I’ve written over the past couple of weeks about public pensions in Illinois. Short version: they’re a possibly-unfixable mess. Since the state constitution forbids reducing promised benefits for current employees (or increasing contributions) and the state has failed to plan for their pension promises in a timely manner, the state is stuck between the proverbial rock and a hard place.
With this in mind, over the past few days I’ve been trying to think of unconventional ways in which the state can save money. This is a bit tricky, since in the case of public employees the state pays their salary when they’re working AND their pension when they retire. It’s the overall cost that matters. So, for example, when the University of Illinois had an early retirement program last year, the University stopped paying them and SURS, the state university retirement system, started paying them. But since both are ultimately using state dollars (but less-so in the case of the University, whose state appropriation as a fraction of overall cost has fallen drastically in recent years), this is really just a reshuffling of which pocket the money comes from. The state is still on the hook.
Thinking outside the box leads to some crazy ideas. And here’s one of them. I make no promises about whether it will work in practice. But it does point to some of the strange features of state finance.
Here’s the idea: to help the state’s pension system’s finances, the state should pay its workers more as they near retirement. That’s right. More.
As I started to play around with the idea, I had a dim recollection of reading something related. It turns out that a couple of weeks ago, Andrew Biggs wrote in the Wall Street Journal about how cutting the Social Security payroll tax for workers nearing retirement could actually help the system’s finances. The idea is simple: if older workers get to keep more of their wages, they’ll work longer. And, if they’re working, they’re not collecting Social Security. Lowering the payroll tax pushes back retirement, and this helps the system’s finances. The idea is also related to my post from two weeks ago, where I discussed research showing that retiree health benefits induce early retirements. If the state can’t pay retirees less and can’t ask them to contribute more, the only thing it can do to reduce pension costs is induce them to retire later, and it needs to do so in a way that costs less than the potential savings from delayed retirement.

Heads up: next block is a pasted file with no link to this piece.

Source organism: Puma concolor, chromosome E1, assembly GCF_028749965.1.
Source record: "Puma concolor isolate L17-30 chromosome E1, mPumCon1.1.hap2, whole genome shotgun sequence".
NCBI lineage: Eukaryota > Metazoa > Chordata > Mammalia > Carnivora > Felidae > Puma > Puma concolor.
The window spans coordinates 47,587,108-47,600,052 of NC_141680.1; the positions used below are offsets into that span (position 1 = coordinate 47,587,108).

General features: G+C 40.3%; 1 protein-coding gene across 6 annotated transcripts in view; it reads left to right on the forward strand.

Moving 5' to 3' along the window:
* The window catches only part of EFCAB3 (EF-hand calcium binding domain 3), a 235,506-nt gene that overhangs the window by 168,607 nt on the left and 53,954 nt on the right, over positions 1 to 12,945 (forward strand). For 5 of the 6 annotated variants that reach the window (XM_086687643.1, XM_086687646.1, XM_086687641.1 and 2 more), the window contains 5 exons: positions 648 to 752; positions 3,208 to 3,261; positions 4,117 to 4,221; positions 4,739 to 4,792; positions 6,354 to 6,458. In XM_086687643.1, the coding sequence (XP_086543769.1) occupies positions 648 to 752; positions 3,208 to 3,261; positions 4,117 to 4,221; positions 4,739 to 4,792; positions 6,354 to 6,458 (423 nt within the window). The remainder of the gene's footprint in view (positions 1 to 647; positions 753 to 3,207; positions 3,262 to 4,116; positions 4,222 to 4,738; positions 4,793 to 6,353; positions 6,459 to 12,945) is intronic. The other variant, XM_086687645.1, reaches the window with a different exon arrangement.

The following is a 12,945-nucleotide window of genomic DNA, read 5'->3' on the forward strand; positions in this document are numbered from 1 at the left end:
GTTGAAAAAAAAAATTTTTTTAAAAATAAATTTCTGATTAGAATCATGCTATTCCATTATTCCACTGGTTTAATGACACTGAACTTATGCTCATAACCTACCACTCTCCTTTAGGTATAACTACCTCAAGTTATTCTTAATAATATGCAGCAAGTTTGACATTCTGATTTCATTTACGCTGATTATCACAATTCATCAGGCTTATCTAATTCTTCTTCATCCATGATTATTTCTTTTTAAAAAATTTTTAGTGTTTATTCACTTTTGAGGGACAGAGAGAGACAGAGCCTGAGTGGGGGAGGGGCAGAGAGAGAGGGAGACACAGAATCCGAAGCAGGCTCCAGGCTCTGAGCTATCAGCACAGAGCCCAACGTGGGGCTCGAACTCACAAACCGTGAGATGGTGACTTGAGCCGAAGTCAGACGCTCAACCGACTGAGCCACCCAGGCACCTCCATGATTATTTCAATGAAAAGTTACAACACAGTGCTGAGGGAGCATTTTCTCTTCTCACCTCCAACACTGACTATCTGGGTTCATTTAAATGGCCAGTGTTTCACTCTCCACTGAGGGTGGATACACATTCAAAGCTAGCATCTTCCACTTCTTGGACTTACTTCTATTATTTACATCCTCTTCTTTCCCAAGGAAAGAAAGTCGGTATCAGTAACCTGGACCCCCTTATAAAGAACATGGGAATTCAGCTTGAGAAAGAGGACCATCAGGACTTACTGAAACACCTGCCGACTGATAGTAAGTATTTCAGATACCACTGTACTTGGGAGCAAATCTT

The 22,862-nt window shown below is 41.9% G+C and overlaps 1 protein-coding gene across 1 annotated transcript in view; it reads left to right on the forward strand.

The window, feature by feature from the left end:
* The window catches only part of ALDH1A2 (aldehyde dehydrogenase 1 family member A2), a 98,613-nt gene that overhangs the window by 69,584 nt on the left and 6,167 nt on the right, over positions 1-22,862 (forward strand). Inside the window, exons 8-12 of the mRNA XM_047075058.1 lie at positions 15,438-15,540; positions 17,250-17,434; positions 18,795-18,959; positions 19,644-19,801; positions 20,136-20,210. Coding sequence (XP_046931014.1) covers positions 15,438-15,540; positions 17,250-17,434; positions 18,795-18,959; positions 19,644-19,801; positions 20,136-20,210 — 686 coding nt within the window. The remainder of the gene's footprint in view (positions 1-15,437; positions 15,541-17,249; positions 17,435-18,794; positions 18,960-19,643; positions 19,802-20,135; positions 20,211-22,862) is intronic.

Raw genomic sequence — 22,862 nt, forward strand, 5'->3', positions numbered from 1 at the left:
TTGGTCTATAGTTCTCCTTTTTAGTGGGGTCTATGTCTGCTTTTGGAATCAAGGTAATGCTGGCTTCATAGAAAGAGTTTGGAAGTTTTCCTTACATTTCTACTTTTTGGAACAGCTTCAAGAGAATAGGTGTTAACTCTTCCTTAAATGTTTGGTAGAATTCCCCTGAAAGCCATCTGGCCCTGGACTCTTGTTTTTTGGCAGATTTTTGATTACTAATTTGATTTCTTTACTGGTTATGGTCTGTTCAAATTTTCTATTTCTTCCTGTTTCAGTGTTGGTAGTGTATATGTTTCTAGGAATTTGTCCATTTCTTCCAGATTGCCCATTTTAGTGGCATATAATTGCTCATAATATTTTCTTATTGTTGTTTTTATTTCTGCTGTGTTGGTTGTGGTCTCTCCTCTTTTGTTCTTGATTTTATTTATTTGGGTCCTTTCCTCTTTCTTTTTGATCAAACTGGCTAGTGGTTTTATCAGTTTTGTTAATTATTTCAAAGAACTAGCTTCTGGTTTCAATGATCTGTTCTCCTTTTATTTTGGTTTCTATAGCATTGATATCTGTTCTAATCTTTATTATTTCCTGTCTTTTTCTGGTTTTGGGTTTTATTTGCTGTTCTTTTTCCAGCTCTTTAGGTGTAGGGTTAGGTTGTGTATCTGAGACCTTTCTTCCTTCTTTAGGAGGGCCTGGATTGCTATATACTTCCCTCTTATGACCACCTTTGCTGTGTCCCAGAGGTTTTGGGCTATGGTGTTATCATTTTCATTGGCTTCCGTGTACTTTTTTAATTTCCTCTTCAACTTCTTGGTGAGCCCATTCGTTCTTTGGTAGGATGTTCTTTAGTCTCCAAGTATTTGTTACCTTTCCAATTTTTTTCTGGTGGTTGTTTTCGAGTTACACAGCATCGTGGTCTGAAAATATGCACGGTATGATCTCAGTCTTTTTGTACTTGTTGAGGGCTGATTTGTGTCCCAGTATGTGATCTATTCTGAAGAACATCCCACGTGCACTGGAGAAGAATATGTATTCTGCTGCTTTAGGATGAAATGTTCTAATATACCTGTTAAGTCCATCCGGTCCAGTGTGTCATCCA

So, how does it work? Consider a worker near retirement age who has been working for the state his whole career, or at least long enough to reach the earnings cap on the state’s retirement system. This worker, let’s call him Charlie, will earn 80% of his final salary after retirement. And, assuming this worker was actually fulfilling a necessary function (e.g., teaching students finance), that worker will have to be replaced after retirement by a new worker. Let’s call him David. New workers tend to earn less than senior workers, so David will earn less than Charlie did. Maybe David earns 80% of Charlie’s final salary. But, essentially, after Charlie retires the state will be paying both Charlie and David – two people – to do work that could be supplied by one person. While the state paid 100% of Charlie’s salary for that work before retirement, it pays 160% of Charlie’s salary after retirement!
So, the state has the potential to save a lot of money overall – 60% of Charlie’s salary per year – if it can induce Charlie to delay retirement. Due to the non-impairment clause, a lot of the ordinary ways of doing this such as increasing the full retirement age are off the table. One thing the state can do is increase Charlie’s salary. This could be done through an actual wage increase or, as Biggs suggests, by reducing the 8% of wages that Charlie must pay into the retirement system as he nears retirement.